Dynamic Disk supported by later version of windows including 2000, XP, 2003, etc.

Volume changes can be done on dynamic disk without reboot.
Any file system can be used for both the disks.
One can convert basic disk to dynamic. However, if you’ve converted the disk to dynamic, you cant revert to basic without first wiping and recreating the volume.

Basic disks contains primary partitions, extended partition and logical drives. Primary partition in Windows NT can support stripping and software RAID sets. However, in 2000, XP and 2003 dont support stripping and software RAID.

Dynamic Disks can create different type of volumes with dynamic disks.
Simple Volume -> Use space from single disk or hardware array volume.
Spanned Volume -> Non fault tolerant disk sets that use free space from multiple disk.
Striped Volume -> Non fault tolerant disk that stripe data across multiple disks.
Mirrored Volume -> Fault tolarent disk set that mirror data from one to another disk.
RAID 5 Volume -> Fault tolarent disk that stipes data across three or more disks including parity.

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Short for Redundant Array of Independent (or Inexpensive) Disks, a category of disk drives that employ two or more drives in combination for fault tolerance and performance. RAID disk drives are used frequently on servers but aren’t generally necessary for personal computers. RAID allows you to store the same data redundantly (in multiple paces) in a balanced ay to improve overall performance.

There are number of different RAID levels:

  • Level 0 — Striped Disk Array without Fault Tolerance: Provides data striping (spreading out blocks of each file across multiple disk drives) but no redundancy. This improves performance but does not deliver fault tolerance. If one drive fails then all data in the array is lost.
  • Level 1 — Mirroring and Duplexing: Provides disk mirroring. Level 1 provides twice the read transaction rate of single disks and the same write transaction rate as single disks.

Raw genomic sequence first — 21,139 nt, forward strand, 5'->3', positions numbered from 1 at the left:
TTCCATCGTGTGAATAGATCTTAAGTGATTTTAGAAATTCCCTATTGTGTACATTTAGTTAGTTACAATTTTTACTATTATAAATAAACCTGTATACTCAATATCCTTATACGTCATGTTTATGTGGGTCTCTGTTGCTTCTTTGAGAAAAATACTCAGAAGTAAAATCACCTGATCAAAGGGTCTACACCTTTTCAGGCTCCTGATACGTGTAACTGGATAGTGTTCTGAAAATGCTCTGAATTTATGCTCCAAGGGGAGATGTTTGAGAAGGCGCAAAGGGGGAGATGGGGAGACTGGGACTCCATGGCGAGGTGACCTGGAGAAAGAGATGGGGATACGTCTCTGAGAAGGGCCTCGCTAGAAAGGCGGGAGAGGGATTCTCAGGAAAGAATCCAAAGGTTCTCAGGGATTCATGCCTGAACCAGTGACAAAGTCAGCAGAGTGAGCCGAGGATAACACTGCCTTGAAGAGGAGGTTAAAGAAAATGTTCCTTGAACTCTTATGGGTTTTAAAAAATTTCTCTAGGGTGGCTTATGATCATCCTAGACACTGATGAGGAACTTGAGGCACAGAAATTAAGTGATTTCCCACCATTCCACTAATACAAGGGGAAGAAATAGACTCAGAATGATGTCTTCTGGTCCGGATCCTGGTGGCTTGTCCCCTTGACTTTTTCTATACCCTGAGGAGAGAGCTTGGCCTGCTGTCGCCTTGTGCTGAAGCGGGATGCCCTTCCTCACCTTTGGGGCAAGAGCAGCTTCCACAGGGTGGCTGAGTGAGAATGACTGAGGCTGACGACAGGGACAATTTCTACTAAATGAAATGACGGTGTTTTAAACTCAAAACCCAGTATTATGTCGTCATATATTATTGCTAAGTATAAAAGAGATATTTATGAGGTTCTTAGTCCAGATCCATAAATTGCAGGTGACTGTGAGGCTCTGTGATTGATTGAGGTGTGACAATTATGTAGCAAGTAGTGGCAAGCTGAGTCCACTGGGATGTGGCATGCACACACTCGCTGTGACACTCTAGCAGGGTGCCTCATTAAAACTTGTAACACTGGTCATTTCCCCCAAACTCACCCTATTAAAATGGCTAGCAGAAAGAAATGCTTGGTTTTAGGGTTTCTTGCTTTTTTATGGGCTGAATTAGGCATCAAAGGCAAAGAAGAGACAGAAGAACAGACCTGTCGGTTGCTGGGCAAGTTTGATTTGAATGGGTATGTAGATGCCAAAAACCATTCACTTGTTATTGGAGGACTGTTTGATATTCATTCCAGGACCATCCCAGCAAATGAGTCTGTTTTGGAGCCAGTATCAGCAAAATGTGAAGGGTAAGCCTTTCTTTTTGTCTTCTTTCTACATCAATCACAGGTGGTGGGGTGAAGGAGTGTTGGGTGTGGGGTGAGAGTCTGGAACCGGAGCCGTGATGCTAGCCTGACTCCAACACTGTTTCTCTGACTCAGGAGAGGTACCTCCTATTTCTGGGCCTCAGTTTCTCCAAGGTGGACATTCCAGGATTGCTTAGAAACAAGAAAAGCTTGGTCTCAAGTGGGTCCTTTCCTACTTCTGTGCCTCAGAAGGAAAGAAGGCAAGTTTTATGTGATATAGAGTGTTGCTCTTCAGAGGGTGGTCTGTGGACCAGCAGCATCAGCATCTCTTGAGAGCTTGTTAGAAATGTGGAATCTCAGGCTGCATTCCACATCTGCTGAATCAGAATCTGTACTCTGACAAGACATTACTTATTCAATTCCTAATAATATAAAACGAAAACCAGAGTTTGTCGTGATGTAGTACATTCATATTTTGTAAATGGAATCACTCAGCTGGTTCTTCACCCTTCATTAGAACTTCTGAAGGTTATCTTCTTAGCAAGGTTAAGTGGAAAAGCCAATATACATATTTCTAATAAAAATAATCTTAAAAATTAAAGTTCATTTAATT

• Level 2 — Error-Correcting Coding: Not a typical implementation and rarely used, Level 2 stripes data at the bit level rather than the block level.
  • Level 3 — Bit-Interleaved Parity: Provides byte-level striping with a dedicated parity disk. Level 3, which cannot service simultaneous multiple requests, also is rarely used.
  • Level 4 — Dedicated Parity Drive: A commonly used implementation of RAID, Level 4 provides block-level striping (like Level 0) with a parity disk. If a data disk fails, the parity data is used to create a replacement disk. A disadvantage to Level 4 is that the parity disk can create write bottlenecks.
  • Level 5 — Block Interleaved Distributed Parity: Provides data striping at the byte level and also stripe error correction information. This results in excellent performance and good fault tolerance. Level 5 is one of the most popular implementations of RAID.
  • Level 6 — Independent Data Disks with Double Parity: Provides block-level striping with parity data distributed across all disks.
  • Level 0+1 — A Mirror of Stripes: Not one of the original RAID levels, two RAID 0 stripes are created, and a RAID 1 mirror is created over them. Used for both replicating and sharing data among disks.
  • Level 10 — A Stripe of Mirrors: Not one of the original RAID levels, multiple RAID 1 mirrors are created, and a RAID 0 stripe is created over these.
  • Level 7: A trademark of Storage Computer Corporation that adds caching to Levels 3 or 4.
  • RAID S: (also called Parity RAID) EMC Corporation’s proprietary striped parity RAID system used in its Symmetrix storage systems.
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NIC Teaming

NIC Teaming using HP NCU.

1. Perform the initial installation of HP Network Configuration Utility (NCU) and open the utility.
2. Select the network adapter ports for a team.
From the NCU main page, highlight two or more network adapter ports. Then, click the Team icon.
3. Set the team type Automatic.
a. Click the Properties icon on the NCU main page for the newly formed team (white team icon).
b. Under Team Type Selection on the Teaming Controls tab, notice that Automatic (Recommended) is
already chosen. This is the default setting for new teams.
c. Note the name assigned to the team in the Team Name window (for example, HP Network Team #1).
d. (Optional) Rename the team by changing the text in the Team Name window.
e. Click the OK button on the Team Properties page when finished.
4. Apply all changes.
a. Click the OK button on the NCU main page.
b. Click Yes when asked if all configuration changes should be applied.
c. Wait until the All Configuration Changes Were Made Successfully dialog box appears.
5. Assign an IP address to the team.
a. Open the Network Connections (in other words, Network and Dial-up Connections) window from the Control Panel.
b. Under Device Name (in the Details view), open the Properties page for the device with the same name as noted in step 3.
c. Assign the appropriate IP address information based on the connected network requirements.